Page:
History

Nobia was originally a division of STORA (now Stora Enso). The company was formed in 1996 when Industri Kapital bought Nobia and shifted the focus to kitchens.

Several acquisitions then took place, which meant an international expansion and a stronger position in the European kitchen market. Explore more of Nobia's history in the image slider, and read below.

1996

Nobia was founded from a division of what is now Stora Enso and included brands such as HTH, Sigdal and Marbodal. Focus was from the start set on kitchens.

1998

Finland's leading kitchen manufacturer Novart was acquired.

2000

Nobia’s presence in the European kitchen market was greatly reinforced by acquisitions of Poggenpohl, Goldreif, Pronorm, Optifit, Myresjökök, Norema, Invita and Magnet.

2002

Nobia was introduced on the Stockholm Stock Exchange.

2004

British kitchen manufacturer Gower and Austria’s leading kitchen manufacturer with the brands ewe and FM were acquired.

2006

French kitchen chain Hygena was acquired.

2009

Nobia focused on reducing costs and strengthening the cash flow.

2010

Pronorm in Germany was divested. A new organisation signalled the start of a change process. Cost saving measures were initiated.

2012

The Group-wide range was introduced in France, UK and Scandinavia.

2013

German kitchen and bathroom manufacturer Optifit was divested. Swedish brand Myresjökök was merged into Marbodal.

2014

At the end of the year, British kitchen supplier Rixonway Kitchens was acquired.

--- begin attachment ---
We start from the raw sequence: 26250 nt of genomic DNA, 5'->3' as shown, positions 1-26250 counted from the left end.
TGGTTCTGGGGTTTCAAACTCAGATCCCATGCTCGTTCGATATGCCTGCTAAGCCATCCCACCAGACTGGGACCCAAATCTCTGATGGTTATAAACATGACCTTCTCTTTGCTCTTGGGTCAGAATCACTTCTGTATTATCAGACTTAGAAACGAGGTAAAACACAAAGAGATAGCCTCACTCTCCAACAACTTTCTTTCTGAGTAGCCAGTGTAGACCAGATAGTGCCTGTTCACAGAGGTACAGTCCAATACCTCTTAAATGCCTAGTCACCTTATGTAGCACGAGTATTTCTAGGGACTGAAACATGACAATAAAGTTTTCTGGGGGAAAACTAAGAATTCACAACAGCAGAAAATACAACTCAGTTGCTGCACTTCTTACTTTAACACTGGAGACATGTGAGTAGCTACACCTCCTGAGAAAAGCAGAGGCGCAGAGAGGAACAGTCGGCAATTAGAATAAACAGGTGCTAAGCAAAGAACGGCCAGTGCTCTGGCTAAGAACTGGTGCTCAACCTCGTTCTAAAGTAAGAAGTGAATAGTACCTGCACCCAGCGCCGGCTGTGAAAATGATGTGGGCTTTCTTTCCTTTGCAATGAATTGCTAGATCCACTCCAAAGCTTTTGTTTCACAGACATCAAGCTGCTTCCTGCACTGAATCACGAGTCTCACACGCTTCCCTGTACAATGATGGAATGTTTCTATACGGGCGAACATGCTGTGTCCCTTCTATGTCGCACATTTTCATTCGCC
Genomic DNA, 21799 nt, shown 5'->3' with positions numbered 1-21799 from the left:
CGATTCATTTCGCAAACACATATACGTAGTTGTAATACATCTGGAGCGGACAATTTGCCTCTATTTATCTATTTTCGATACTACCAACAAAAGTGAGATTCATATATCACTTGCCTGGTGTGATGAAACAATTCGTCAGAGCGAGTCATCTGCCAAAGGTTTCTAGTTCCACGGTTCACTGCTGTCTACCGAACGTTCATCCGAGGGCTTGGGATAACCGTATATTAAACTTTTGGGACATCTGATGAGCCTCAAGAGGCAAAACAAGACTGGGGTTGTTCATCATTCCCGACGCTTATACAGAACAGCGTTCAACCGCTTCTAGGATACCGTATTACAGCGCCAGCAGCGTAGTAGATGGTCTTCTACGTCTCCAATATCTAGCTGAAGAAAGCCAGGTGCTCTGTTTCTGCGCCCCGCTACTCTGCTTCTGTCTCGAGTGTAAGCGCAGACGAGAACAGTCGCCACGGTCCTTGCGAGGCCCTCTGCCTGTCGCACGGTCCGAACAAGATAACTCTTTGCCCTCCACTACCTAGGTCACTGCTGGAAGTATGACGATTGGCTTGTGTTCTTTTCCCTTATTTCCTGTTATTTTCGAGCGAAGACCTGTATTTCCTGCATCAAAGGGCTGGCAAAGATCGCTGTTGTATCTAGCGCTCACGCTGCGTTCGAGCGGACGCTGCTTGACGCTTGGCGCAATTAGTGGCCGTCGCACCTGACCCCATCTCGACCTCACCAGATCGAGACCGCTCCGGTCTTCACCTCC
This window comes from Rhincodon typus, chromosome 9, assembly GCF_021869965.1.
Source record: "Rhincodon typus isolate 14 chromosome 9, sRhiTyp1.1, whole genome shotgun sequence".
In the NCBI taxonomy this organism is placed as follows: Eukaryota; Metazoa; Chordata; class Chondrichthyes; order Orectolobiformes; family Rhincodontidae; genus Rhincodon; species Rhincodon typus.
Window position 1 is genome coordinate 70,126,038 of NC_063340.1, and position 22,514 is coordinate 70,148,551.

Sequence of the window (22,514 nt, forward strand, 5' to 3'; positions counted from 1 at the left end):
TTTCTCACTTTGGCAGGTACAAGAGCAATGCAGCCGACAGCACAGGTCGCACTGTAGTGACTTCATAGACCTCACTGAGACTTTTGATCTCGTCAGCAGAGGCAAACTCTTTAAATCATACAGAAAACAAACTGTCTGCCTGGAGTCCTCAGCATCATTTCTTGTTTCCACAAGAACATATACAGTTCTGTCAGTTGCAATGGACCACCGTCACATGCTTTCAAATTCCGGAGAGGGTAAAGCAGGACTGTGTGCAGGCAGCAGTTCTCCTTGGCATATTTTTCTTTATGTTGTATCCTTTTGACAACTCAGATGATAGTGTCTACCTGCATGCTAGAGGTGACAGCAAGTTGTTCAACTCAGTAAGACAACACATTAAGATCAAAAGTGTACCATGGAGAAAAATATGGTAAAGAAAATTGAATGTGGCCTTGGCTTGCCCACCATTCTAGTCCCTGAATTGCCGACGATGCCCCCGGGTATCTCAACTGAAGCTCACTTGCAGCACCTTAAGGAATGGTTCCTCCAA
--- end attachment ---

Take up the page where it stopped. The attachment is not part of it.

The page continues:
2015

French kitchen chain Hygena was divested in March. Nobia acquired Commodore Kitchens and CIE Kitchens, two kitchen companies active in the private development market in the UK.

1996

Nobia was formed by Industri Kapital through a buy-out from STORA, with a Nordic core operation comprising doors, windows and kitchens, and a wholesale business for building materials. Unprofitable export operations were discontinued and a focus on core business was initiated, along with business units' decentralised responsibility for profitability. Kitchen sales amounted to about SEK 1.5 billion and included brands such as Danish HTH, Norwegian Sigdal and Swedish Marbodal.

1997/1998

Nobia improved its margins by rationalising production, increasing brand recognition, improving efficiency and reorganising the business. The company could report a profit in 1997. In 1998, Finland's leading kitchen manufacturer Novart was acquired.

1999

The profitability trend continued and Nobia made a strategic decision to focus on kitchens and expand outside the Nordic region. Nobia assessed large opportunities for a company with the capacity to lead the consolidation of the European kitchen market.

2000/2001

Focus was on establishing a core business while lowering production costs and broadening market coverage. Door and window manufacturers are sold off, as well as Swedish wholesale operations. By acquiring German Poggenpohl, Swedish Myresjökök, Norwegian Norema, Danish Invita and British Magnet, presence in the European kitchen market was greatly reinforced.

2002

Nobia was introduced on the Stockholm Stock Exchange. Net sales amounted to SEK 9.6 billion and employees numbered around 5,900.

2003/2004

Combined acquisition efforts and organic growth pave the way for profitable growth. Operations in the German business unit Goldreif were discontinued. Nobia acquired Gower, a leading British manufacturer of flat-pack kitchens, as well as Austria's leading kitchen manufacturer with the brands ewe and FM.

2005

The business was organised into three geographic regions: UK, Nordic and Continental European. Nobia acquired leading Austrian kitchen manufacturer with the brands ewe and FM.

2006